The Henderson Brooks and Bhagat report was presented to the new Defence Minister Mr Y.B. Chavan on 02 July 1963. Earlier in April, in reply to a question in Parliament, he affirmed that Army Headquarters had already instituted measures to implement the lessons to be learned based on the terms of reference of the report. These included quality of planning, air-land cooperation, training for high altitude warfare, depth of officer man relationship, focused intelligence service and the creation of a chain of strategic airfields.[v] What was conspicuous in its omission was a statement on the blemishes in higher defence management, the failings in the political direction of the war and ‘courtiership’ being promoted in the military. He also mentioned that the contents of the report in its entirety were not being disclosed for considerations of security.

On 02 September 1963, an intriguing statement was made by the Defence Minister in Parliament, he disclosed that the Inquiry Committee had not confined its investigations to operations alone but had also examined the “developments and events prior to hostilities as also the plans, posture and the strength of the Army at the outbreak of hostility.” Further, that a detailed review of the actual operations had been carried out “with reference to terrain, strategy, tactics and deployment of troops.” He also summarised the main recommendations of the report sticking to the terms of reference (which by now was well known) and later (on 09 September) in a statement on defence preparedness, he confirmed that changes were underway which encompassed expansion, reorganisation, modernisation, development of comprehensive infrastructure and enhancing operational efficiency. The value and effectiveness of these sweeping changes were soon to be confirmed during the wars of 1965 and 1971 against Pakistan.[vi]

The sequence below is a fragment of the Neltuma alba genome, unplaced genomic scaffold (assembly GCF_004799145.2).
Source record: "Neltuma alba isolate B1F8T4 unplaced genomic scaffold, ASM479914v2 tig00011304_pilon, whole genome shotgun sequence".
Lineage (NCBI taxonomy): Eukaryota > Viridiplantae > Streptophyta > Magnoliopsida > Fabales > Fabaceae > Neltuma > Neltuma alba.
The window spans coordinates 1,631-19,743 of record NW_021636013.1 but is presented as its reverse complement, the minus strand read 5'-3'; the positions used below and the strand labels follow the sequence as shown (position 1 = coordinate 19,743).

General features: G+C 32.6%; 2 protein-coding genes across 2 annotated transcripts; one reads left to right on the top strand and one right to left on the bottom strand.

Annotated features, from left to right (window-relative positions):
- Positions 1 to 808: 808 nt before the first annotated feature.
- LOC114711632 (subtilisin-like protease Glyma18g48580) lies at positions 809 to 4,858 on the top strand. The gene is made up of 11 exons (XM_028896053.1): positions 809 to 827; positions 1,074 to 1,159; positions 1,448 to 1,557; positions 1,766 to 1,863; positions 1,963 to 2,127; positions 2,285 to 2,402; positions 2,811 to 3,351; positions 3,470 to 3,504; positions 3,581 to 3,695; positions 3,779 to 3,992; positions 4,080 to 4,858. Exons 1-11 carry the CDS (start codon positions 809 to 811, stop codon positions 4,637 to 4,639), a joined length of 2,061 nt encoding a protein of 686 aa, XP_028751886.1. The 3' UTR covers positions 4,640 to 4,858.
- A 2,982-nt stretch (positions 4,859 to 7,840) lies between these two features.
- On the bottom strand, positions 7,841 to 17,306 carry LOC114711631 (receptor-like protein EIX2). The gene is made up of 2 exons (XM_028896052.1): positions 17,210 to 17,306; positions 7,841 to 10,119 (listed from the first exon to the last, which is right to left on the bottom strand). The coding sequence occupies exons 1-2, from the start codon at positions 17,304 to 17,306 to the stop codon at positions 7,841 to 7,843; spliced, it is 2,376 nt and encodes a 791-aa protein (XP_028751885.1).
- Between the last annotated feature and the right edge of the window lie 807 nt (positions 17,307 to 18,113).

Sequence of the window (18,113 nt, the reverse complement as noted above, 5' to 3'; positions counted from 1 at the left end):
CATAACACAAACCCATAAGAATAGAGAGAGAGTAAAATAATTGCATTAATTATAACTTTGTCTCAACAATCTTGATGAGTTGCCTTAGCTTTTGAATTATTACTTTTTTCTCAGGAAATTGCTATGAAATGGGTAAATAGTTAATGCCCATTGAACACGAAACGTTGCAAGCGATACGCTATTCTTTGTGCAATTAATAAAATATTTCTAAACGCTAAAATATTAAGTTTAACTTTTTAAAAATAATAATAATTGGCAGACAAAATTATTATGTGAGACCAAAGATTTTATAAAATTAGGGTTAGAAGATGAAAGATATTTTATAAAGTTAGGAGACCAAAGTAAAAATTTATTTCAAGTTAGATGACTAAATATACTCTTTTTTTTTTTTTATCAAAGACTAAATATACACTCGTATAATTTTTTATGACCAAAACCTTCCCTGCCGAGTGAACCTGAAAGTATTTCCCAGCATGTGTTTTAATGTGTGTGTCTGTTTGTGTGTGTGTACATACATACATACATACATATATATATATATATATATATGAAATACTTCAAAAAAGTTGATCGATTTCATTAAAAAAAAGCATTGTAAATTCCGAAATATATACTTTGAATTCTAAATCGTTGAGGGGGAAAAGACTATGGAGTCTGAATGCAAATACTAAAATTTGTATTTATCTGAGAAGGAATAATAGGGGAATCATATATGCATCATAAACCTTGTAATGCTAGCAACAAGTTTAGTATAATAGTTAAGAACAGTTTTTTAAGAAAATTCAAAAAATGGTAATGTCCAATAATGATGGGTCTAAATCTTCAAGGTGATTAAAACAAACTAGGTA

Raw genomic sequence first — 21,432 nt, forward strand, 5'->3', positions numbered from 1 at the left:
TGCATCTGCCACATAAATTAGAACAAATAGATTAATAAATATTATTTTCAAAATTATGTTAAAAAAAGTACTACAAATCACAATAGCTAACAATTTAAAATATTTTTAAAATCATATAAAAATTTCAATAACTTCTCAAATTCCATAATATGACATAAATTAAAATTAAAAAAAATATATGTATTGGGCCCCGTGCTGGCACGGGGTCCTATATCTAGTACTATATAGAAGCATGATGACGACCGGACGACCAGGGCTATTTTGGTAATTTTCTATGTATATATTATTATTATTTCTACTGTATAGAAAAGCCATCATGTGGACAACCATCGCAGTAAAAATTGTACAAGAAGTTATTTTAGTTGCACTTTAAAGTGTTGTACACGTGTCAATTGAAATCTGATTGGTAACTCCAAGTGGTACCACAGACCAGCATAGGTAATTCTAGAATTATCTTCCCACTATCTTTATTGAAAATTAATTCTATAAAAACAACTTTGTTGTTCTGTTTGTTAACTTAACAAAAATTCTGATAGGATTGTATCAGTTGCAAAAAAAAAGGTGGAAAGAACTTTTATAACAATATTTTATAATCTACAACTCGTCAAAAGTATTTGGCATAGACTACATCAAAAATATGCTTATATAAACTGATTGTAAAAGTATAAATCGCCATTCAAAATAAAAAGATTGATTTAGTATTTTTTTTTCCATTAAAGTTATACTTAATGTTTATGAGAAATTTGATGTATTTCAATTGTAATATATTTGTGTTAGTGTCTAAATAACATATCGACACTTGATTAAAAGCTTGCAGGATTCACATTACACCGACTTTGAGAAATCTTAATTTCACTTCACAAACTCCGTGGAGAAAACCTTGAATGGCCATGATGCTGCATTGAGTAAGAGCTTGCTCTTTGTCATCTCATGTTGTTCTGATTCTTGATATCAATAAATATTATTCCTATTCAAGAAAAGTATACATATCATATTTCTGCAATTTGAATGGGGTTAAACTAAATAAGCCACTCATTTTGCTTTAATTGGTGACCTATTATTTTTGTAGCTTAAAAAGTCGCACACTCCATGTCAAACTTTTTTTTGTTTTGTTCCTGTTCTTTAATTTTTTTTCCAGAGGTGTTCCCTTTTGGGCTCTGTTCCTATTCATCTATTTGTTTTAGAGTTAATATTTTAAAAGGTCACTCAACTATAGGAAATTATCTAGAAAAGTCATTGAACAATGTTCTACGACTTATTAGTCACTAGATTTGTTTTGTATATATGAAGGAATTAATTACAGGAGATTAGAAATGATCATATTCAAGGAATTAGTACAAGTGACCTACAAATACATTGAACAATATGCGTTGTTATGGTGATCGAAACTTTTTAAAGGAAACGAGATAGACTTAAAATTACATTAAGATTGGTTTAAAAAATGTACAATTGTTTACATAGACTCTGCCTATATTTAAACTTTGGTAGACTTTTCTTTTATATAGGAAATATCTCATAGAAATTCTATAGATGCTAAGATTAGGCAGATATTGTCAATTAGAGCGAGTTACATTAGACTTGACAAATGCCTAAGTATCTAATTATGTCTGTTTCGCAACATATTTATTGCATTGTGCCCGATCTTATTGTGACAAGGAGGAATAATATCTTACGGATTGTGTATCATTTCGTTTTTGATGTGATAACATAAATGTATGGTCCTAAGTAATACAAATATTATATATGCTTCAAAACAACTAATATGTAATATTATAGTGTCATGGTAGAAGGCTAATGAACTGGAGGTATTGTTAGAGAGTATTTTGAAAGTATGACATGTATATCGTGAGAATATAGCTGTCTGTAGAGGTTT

What remained disturbingly unanswered was the out-of-mandate areas that the report addressed with regard to “developments and events prior to hostilities, strategic posture and plans, which must be taken to have included civil military relations, higher defence management, decision making and the political direction of war.” In 1963 to divulge these may well have compromised national security, but to persist through time is to invite long shadows to loom over the military establishment.

[…]

Fast Forward Half a Century: The Question

In 2008 India’s Defence Minister Mr A.K. Antony told Parliament that the Henderson Brooks-Bhagat Report could not be declassified because its contents ”are not only extremely sensitive but also of current operational value.”[vii] Fifty years on it is challenging to comprehend what the report could contain that would warrant such sarcophagal silence. As far as “operational value” is concerned it is an uncomfortable contradiction that there exists a document in the public domain titled “The Official History of the Conflict with China (1962)” by Sinha and Athale, published by the History Division of the Ministry of Defence in 1992, that has, in 475 pages, given a detailed and critical operational account of the war including the run-up. The Introduction Section on page XXII sets the tone of the document, when alluding to the transformation in the defence establishment that Krishna Menon was experimenting with, “such basic changes required first of all a committed, or at least pliant, band of army officers in key positions. So mediocre Thapar was selected instead of the doughty Thorat as the Army Chief, and Bijji Kaul was made the CGS.”